maanantai 2. toukokuuta 2016

Comte de Volney: Ruines or meditations on revolutions of empires (1791) and Natural law or catechism of French citizen (1793)

Comte de Volney (1757-1820)

It has been said that at the end of 18th century two culturally important transitions occurred. One was the appearance of Kant's first Critique, the second was French Revolution. Although these events occurred in very different fields, both did shatter some truths that were long held to be incontrovertible.

While the first of these events is clearly philosophical, it might seem difficult to find any philosophy in the latter. True, there were philosophical inspirations for the revolution, especially in the earlier French Enlightenment, but if one believes elementary introductions to philosophy, it all disappeared when political tumult began.

Yet, there were philosophical writings appearing during the French Revolution and written by French persons. Writings of de Volney could be said to embody many of the themes of the revolution. Indeed, Les Ruines Ou Méditations Sur Les Révolutions Des Empires is a clear homage to French revolution. Volney's book commences with the author meeting a spirit, which allows him to view Earth, as it were a distant planet watched through an enormously powerful telescope. The spirit shows the author how states were born – it is the old theory of social contract, with people joining together, because life in natural state was too filled with dangers (especially those posed by fellow human beings).

In original societies all people were equal, Volney says, but then some people begun to gather power and form an aristocracy, or if they based their power on supposed divine ordinance, a theocracy. At the end of this development are monarchies, which are often founded by people raising one person above others in order to protect themselves from the aristocrats. It is just this division of classes that makes societies weak, Volney suggests. When majority have no say in the affairs of state, they have no motivation to defend it against external aggressors. Of course, conquest means just change of one oppressor to another.

Volney also suggests a solution to this seemingly never-ending cycle of empires rising and falling. When people are enlightened, they finally grow weary of their rulers and throw them away. Clearly referring to French Revolution, Volney tells a tale of a great Western nation removing the shackles of upper classes and giving the power to the whole people.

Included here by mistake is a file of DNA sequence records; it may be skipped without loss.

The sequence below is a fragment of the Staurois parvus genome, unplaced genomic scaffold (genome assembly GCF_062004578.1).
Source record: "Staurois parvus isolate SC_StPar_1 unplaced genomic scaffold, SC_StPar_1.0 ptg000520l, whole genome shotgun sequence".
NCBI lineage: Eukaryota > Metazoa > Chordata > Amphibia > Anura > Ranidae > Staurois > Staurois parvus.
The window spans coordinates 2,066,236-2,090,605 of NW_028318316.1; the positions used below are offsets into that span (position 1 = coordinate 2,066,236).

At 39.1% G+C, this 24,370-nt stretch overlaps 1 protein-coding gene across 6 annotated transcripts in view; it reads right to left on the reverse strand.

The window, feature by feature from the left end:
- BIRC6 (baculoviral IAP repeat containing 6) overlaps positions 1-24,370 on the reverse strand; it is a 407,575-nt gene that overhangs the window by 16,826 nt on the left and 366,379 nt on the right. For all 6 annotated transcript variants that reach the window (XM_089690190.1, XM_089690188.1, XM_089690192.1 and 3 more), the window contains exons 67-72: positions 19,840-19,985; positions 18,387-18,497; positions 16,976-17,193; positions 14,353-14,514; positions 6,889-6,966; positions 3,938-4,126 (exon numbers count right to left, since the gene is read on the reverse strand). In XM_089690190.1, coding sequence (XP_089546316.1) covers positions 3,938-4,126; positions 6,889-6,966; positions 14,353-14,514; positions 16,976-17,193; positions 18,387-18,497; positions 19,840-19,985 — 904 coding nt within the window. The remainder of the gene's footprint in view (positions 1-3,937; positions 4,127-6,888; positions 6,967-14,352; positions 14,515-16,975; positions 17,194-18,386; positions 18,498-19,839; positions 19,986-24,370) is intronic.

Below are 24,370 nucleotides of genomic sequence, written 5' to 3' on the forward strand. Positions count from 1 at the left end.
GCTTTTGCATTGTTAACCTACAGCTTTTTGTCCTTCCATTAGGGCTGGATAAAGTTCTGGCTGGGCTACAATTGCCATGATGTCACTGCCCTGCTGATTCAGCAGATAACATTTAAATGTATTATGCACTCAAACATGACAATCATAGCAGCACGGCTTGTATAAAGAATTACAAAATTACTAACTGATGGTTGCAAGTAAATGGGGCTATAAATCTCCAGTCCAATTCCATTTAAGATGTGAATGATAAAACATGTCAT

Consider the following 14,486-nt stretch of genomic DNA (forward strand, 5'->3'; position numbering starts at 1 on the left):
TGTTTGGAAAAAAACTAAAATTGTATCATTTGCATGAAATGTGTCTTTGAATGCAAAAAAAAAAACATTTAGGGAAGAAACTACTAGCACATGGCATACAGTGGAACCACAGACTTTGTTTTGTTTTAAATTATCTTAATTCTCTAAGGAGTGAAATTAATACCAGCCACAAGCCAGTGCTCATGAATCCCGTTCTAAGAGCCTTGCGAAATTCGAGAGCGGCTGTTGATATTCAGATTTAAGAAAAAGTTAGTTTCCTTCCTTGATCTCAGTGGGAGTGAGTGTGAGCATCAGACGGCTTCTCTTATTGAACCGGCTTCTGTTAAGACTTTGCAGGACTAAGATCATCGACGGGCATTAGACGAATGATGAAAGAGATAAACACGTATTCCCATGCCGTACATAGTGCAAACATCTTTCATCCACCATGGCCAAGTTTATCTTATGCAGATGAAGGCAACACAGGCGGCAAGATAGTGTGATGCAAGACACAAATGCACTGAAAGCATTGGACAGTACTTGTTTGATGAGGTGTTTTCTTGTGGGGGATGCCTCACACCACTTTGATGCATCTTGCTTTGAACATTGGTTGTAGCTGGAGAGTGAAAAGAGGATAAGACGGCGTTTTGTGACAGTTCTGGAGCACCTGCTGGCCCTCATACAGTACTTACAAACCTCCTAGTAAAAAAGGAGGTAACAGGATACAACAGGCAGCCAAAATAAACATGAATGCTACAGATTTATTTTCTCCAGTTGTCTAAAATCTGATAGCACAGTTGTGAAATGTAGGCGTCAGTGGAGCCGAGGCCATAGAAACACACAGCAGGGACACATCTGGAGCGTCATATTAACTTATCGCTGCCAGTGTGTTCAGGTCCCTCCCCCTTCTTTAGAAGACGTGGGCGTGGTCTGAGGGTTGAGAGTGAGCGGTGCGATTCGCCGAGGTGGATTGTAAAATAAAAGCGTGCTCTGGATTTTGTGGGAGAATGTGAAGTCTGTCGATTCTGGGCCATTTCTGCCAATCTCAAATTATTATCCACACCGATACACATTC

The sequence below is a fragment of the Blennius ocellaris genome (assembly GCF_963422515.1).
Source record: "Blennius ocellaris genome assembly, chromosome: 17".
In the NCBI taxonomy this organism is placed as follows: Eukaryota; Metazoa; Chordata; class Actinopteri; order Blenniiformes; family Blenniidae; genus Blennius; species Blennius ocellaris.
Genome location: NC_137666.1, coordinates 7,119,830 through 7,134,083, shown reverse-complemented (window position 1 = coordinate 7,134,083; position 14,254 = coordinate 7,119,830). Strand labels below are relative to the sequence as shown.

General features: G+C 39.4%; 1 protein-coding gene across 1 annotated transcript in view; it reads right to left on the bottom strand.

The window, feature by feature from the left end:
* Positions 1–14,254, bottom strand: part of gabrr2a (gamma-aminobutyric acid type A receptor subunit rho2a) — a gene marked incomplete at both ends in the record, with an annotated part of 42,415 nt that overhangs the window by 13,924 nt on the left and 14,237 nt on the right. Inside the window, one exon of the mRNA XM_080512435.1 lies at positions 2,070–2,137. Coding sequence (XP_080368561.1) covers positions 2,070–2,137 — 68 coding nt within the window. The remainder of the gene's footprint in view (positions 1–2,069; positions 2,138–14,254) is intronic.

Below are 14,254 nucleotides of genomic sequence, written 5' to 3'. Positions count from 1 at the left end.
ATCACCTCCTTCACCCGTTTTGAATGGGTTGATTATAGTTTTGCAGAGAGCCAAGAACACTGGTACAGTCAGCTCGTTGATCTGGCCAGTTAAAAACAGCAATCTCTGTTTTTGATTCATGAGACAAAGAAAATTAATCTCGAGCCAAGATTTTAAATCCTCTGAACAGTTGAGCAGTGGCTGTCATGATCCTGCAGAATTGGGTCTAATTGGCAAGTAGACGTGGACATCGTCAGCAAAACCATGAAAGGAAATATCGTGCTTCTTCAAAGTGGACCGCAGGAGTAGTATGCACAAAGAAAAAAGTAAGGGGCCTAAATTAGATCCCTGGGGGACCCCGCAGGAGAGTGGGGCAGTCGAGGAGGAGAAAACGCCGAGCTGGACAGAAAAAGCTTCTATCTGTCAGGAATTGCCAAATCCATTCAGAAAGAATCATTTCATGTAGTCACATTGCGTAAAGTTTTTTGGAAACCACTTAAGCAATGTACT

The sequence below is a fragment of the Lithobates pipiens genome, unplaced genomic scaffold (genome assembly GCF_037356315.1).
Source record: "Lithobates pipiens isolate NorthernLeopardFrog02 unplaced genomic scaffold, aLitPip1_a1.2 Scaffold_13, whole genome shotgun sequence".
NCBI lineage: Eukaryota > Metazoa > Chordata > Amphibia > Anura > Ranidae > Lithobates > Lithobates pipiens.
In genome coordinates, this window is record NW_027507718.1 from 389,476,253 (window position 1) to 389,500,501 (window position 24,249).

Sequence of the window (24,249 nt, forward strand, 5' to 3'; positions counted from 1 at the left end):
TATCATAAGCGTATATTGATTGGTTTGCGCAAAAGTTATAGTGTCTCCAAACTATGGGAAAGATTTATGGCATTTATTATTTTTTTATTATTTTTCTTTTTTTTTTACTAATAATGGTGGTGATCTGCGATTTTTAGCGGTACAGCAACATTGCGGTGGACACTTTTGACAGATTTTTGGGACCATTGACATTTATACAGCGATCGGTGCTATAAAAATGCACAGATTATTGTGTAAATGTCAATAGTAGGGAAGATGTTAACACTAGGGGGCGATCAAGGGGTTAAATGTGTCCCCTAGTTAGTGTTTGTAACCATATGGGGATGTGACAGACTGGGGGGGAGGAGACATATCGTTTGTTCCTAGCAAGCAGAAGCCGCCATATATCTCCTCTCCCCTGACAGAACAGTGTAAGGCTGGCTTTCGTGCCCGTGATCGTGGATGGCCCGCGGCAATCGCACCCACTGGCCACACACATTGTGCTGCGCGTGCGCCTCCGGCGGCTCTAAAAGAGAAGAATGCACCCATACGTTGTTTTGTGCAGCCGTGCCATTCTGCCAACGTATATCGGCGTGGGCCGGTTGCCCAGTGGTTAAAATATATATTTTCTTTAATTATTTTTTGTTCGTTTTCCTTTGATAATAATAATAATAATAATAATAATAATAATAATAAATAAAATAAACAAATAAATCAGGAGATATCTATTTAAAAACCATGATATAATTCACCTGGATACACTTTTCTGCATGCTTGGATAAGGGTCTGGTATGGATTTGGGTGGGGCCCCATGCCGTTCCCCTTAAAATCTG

But revolution in one country is not enough for Volney, who desires freedom for the whole globe. What Volney finds most hindering such a universal revolution are the cultural and especially religious differences – people are lured to obey the rulers by priests, who say they hold the only access to truth. Volney lets the different religions fight with themselves and shows how all of them contain details that are held to be absurd by proponents of other religions. He also launches a common anthropological attack against all religions. Religion, Volney says, begun when people thought natural phenomena like thunder or rain were living beings that could be persuaded by gifts and prayers. Especially astronomical knowledge and moral notions developed religion into forms we know nowadays, and indeed, all religions hail from the same source. Thus, Christian story of Easter still shows influence of ancient idea of bad god of winter being banished by good god of summer.

Yet, Volney does not ascribe to atheism, but seems to uphold some form of deism, in which inexplicable force has created the world around us. Indeed, in his La loi naturelle ou Catéchisme du Citoyen français Volney suggests that this God created also the natural morality. It seems no wonder that Volney sees no difference between a law of gravity and a law of morality – both are just the way how God created the world to be like. Thus, moral law is inscribed in human heart, particularly in the pleasures and pains, which are in Volney's opinion a sure guide for good behaviour. True, Volney knows that one might lose one's health, if one is too interested of some sort of pleasure, but this excess is shown just by pains caused by such overindulgence – and it is surely no reason to go to other extremity and avoid all pleasures altogether. The true end of moral law, Volney says, is always conserving oneself. This does not mean egoism, Volney says, because human beings are naturally social and want to live in good and just societies.

I should probably note the naivete of Volney's thought and cynically remind everyone that e.g. removal of religions would most likely not remove the borders between states. Still, I find the energy and passion of his works quite refreshing. These were still times, when the idea of a progression of culture was still somewhat new and when it appeared quite believable that a sudden removal of few kings would bring the paradise on Earth. Dream of a better humanity is something we would still need today.

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